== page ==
4) In the context of international IP assignment agreements it is important to note that it is not possible to contractually deviate from the statutory rules to the disadvantage of the employee before a particular invention has been disclosed to the employer. This means that an employment contract cannot contain stipulations which – compared to the statutory provisions of German employee invention law – disadvantage the employee. Therefore, an IP clause will be void if it is designed to have the employee assign all rights in future inventions to their employer, regardless of whether the clause is supposed to apply to free inventions or to employment-related inventions.

5) The German Act on Employee Inventions prohibits all contractual agreements which deviate from the Act in favor of the employer if these agreements are related to future employee inventions. Rights in employee inventions can especially not be pre-assigned in the employment contract. This restriction on contractual freedom cannot be avoided by use of a non-German governing law clause because German courts consider the German employee invention law as mandatory. According to Art. 8 (1) Rome-I Regulation a contractual clause must not result in that mandatory provisions of the national law are derogated.

2.2 Works protected by copyright

The situation differs significantly when it comes to copyright protected works. Broadly speaking, copyright is an intellectual property right which subsists in artistic, musical, literary and suchlike creations, provided these creations meet certain criteria.

First of all, it should be pointed out that the Anglo-American copyright system and the European copyright system differ substantially from each other. The Anglo-American copyright is an economic exploitation right; it grants its holder – as the term suggests – the right to copy, to exploit the creation. Copyright holder and work’s author do not necessarily have to be identical; even though it is usually the author who first owns the copyright in the work, it can be (pre-)assigned to other individuals or legal entities. European copyright systems provide for a stronger connection between the copyright and the author of the protected work. This makes sense if one considers that even though the German Urheberrecht or the French droit d’auteur are often translated as copyright, the literal translation is author’s right.

When employees create a copyright protected work, by virtue of this creation, they become the owner of the copyright. The employee cannot transfer the copyright to the employer, because copyright is non-assignable under German law.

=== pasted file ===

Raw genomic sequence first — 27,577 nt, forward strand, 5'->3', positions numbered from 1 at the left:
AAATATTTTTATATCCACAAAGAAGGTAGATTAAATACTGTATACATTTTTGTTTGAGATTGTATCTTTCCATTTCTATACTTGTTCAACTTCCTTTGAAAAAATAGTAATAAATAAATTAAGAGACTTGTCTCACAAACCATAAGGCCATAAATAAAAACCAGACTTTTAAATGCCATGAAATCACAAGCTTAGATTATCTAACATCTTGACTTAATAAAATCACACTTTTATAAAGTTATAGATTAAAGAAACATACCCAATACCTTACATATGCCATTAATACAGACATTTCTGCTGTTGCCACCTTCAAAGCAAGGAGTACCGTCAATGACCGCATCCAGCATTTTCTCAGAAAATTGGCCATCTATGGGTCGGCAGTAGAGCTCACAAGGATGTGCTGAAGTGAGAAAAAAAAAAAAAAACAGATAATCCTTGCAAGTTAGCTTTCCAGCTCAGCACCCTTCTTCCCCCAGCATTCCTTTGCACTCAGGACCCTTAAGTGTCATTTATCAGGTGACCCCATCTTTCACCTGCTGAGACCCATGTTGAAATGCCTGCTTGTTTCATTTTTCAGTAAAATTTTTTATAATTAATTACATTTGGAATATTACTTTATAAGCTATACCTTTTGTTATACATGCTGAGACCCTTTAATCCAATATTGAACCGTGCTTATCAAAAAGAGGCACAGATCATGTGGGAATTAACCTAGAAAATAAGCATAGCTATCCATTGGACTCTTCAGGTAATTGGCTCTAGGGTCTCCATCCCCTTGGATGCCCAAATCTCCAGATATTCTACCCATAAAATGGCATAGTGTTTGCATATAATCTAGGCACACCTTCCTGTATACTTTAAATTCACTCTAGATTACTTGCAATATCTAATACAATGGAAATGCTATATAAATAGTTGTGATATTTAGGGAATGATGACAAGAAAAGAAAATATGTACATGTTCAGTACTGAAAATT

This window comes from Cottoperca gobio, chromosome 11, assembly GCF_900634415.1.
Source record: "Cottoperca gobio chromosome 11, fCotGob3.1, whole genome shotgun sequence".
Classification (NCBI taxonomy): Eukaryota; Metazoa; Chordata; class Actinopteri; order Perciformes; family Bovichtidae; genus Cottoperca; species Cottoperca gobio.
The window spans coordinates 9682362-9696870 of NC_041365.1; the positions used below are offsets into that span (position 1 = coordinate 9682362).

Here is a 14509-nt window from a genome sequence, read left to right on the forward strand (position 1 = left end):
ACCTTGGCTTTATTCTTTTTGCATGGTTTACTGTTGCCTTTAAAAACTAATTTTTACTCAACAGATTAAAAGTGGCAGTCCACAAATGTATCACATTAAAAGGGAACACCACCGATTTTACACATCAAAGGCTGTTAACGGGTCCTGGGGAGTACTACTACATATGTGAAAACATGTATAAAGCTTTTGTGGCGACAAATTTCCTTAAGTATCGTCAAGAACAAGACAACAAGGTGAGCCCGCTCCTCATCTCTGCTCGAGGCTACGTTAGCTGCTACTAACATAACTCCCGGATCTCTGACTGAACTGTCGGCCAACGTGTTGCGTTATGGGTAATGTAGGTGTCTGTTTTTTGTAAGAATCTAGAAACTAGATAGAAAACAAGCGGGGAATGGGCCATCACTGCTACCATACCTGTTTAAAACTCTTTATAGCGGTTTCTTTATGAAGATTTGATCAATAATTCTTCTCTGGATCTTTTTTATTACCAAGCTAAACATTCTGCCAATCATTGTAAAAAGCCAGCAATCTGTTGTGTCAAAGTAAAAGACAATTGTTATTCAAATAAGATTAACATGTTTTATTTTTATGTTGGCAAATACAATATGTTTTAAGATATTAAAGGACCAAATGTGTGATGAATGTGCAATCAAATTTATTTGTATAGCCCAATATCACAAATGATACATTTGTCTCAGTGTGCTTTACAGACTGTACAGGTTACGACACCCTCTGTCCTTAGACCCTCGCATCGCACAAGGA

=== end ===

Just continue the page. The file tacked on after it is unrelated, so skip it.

Moreover, German copyright law does not know the concept of work made for hire, under which the employer is deemed the author of a work that an employee created within the scope of the employment and therefore owns the copyright from the outset.

However, the employee can grant the employer various exploitation rights, e.g. the right to reproduce the work or the right to distribute it. Exploitation rights can be granted exclusively or non-exclusively. An exclusive exploitation right also excludes the author from using the work.

Unlike in case of employee inventions, copyright exploitation rights can be granted with regard to future creations. In fact, German courts even assume an implicit grant of certain essential exploitation rights by virtue of the employment contract; naturally, this applies only to such works which employees create within the scope of their employment contract.

Nonetheless, employers should seek to obtain an express grant of exploitation rights in their employment contracts. Such an IP clause should not be worded vaguely. Rather the clause should exactly specify to what extent exploitation rights are granted. Ideally, it should name each type of exploitation that is supposed to be covered. Otherwise, only those exploitation rights will be covered which employers need in order to operate their usual business. Especially the right to license or transfer the granted exploitation rights to third parties is not always considered essential in order to conduct the ordinary business activities. Thus, it should be expressly granted in the employment contract. Furthermore, it is important to know that the grant of rights in respect of as yet unknown types of exploitation must be in writing and signed.

A special provision exists for employee-made computer programs: If an employee creates software in the execution of his or her duties or according to the employer’s instructions only the employer is entitled to exercise the related proprietary rights. Thus, the employer is granted comprehensive rights with respect to all forms of exploitation by law. There is no need for a contractual agreement.

It should be noted that no insightful case law has been established with regards to the question of whether and under which circumstances an employee can validly commit themselves to offer future non-work related creations to his or her employer. An IP clause which includes such works is exposed to the risk that a court will hold it invalid or unenforceable.

Besides exploitation rights the German copyright includes moral rights. These are the right to determine if, when and how the work shall be published, the right to be recognized as the work’s author and to be or not to be mentioned in publications and the right to prohibit a distortion of the work.